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Yamaha RX-S600D Home Theatre Receiver review: Yamaha RX-S600D Home Theatre Receiver

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Yamaha's RX-S600D home theatre receiver offers two rare features. One is a built-in DAB+ radio tuner. The other is its slimline appearance. (Note: in the world of home theatre receivers, 111mm of height is pretty slimline.)

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8.7

Yamaha RX-S600D Home Theatre Receiver

Pricing Not Available

The Good

Good basic home theatre performance. DAB+ digital radio. Solid network features. Very good USB audio support.

The Bad

No zone support. Not suitable for regional Australia due to lack of AM tuner. No on screen display for DAB+ tuner.

The Bottom Line

The Yamaha RX-S600D offers strong performance, proper digital radio and good network functions in a slimline package. Best for efficient speaker systems.

It's a five channel unit. So many receivers these days have seven, or even nine channels, but it seems likely that the extra channels remain dormant for the most part. Few people want to load up the lounge room with seven or more loudspeakers, plus subwoofer.

The five channels are each rated at 55 watts across the full audio bandwidth, and from the specifications each could reach 80 watts at a pinch. Don't worry too much about this 55 watts compared to the 100 watts often specified for similarly priced receivers. The relationship between power and loudness is not linear. The difference between 55 watts and 100 watts is 2.6 decibels. If you pay attention you can hear a difference in volume level of one decibel, perhaps a bit less. Still, if you want lots of volume, go for efficient loudspeakers that will deliver plenty of sound for lower power inputs.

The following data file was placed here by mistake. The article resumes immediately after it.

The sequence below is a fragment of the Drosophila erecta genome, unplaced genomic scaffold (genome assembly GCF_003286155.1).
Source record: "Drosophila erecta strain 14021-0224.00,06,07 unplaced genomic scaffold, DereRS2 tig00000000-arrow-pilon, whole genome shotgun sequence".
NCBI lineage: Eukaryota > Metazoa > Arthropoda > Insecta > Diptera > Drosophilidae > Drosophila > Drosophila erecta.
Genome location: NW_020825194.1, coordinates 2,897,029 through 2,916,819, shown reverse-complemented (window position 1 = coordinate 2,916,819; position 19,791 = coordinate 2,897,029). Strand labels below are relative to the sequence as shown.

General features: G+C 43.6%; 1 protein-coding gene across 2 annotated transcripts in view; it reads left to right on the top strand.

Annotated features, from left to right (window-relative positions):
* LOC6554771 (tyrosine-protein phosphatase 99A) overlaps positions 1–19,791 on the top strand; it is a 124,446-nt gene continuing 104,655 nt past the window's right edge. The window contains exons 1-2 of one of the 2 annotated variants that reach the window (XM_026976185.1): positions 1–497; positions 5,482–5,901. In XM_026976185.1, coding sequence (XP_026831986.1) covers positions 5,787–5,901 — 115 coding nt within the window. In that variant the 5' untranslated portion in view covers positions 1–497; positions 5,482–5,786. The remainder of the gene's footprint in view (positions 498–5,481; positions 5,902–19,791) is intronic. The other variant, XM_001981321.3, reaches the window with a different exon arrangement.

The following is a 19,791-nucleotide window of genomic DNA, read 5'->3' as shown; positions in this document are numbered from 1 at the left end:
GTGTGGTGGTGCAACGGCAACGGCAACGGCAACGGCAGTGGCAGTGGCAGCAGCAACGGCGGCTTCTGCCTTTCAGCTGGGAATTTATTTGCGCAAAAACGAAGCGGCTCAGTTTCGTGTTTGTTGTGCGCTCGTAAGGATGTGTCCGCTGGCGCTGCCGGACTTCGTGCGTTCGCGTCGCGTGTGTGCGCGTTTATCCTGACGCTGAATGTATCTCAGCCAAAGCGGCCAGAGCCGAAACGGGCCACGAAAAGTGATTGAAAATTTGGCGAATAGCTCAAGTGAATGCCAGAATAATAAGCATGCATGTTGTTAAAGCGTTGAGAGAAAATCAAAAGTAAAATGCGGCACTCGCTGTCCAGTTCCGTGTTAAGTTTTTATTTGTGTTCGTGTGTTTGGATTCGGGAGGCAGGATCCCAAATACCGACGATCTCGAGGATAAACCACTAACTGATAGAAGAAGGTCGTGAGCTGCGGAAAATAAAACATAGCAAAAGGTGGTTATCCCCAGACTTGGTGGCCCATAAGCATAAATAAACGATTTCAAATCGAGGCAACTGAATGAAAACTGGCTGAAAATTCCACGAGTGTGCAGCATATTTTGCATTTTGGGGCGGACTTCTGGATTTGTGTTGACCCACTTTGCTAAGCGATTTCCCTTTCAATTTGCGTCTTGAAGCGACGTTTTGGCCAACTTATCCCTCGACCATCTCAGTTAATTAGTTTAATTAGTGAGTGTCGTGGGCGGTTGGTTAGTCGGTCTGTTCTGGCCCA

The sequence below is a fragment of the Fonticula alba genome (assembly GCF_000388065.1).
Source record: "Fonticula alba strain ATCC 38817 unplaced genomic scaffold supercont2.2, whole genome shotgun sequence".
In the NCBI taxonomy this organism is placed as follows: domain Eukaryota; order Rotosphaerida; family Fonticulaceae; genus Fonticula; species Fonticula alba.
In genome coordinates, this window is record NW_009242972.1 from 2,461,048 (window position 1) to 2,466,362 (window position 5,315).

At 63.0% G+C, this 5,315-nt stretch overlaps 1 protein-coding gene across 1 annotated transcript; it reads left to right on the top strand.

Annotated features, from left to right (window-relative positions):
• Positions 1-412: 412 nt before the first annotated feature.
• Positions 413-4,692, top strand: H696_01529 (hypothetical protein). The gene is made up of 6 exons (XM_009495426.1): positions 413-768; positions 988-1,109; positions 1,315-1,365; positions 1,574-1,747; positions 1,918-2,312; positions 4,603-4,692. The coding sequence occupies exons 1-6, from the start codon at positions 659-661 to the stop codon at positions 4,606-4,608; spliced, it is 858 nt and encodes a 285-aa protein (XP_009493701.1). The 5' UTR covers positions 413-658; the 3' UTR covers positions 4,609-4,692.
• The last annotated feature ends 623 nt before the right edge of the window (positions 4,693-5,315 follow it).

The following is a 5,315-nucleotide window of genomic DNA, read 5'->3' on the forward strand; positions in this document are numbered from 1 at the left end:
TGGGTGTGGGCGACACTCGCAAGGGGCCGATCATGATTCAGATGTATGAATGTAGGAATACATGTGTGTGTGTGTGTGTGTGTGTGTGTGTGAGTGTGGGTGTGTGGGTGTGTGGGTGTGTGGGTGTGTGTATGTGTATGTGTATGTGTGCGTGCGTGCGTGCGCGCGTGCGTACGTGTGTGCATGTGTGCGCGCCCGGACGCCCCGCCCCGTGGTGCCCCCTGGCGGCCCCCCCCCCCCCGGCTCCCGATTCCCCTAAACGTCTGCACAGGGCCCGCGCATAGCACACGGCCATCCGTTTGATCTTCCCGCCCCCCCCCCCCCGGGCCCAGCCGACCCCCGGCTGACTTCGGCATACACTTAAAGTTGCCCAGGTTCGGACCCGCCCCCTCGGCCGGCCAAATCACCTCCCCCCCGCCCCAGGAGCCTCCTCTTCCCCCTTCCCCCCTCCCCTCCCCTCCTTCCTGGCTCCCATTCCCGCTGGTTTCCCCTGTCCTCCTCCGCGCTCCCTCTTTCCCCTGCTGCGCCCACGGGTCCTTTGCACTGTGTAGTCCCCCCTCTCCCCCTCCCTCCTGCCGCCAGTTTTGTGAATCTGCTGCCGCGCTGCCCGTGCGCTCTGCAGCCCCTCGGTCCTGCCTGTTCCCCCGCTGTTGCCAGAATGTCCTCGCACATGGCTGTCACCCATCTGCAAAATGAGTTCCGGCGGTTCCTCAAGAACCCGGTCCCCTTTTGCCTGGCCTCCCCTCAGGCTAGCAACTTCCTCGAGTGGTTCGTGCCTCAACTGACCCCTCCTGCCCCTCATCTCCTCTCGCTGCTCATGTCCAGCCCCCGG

It's fitted out for HDMI, but also supports analogue video and audio and digital audio in both coaxial and optical formats. One of the five HDMI inputs supports MHL, by which some Android phones can deliver high definition video and sound while being charged.

Five HDMI inputs are available.
(Credit: Yamaha)

On the front panel is a 3.5mm audio input, which is useful whatever portable music device you use.

But you'd probably want to go digital with many devices. The USB socket on the front supports iPods and iPhones in addition to USB storage media. The Ethernet port on the back provides for audio streaming. And soon the unit will support Spotify Connect. This is a new wrinkle on the paid premium Spotify service, by which you can stream an almost limitless selection of music of your choice. You work it by playing music on your iOS device (Android's coming). When you're within range of your home WiFi network you can select the 'Connect' icon in the player, choose this receiver as the playback device, and your music starts coming from it instead.

It's a bit like Apple Airplay (which this receiver also supports) or the push version of DNLA (ditto), but in fact the music doesn't stream from your device to the receiver. Instead it connects directly through the Internet to the Spotify resource and plays it from there.

Problem is this feature depends on a firmware upgrade, which is yet to arrive. I've used Spotify on another brand successfully — with firmware that was released in recent days — and I have no reason to think that Yamaha won't fulfill its promise on this front.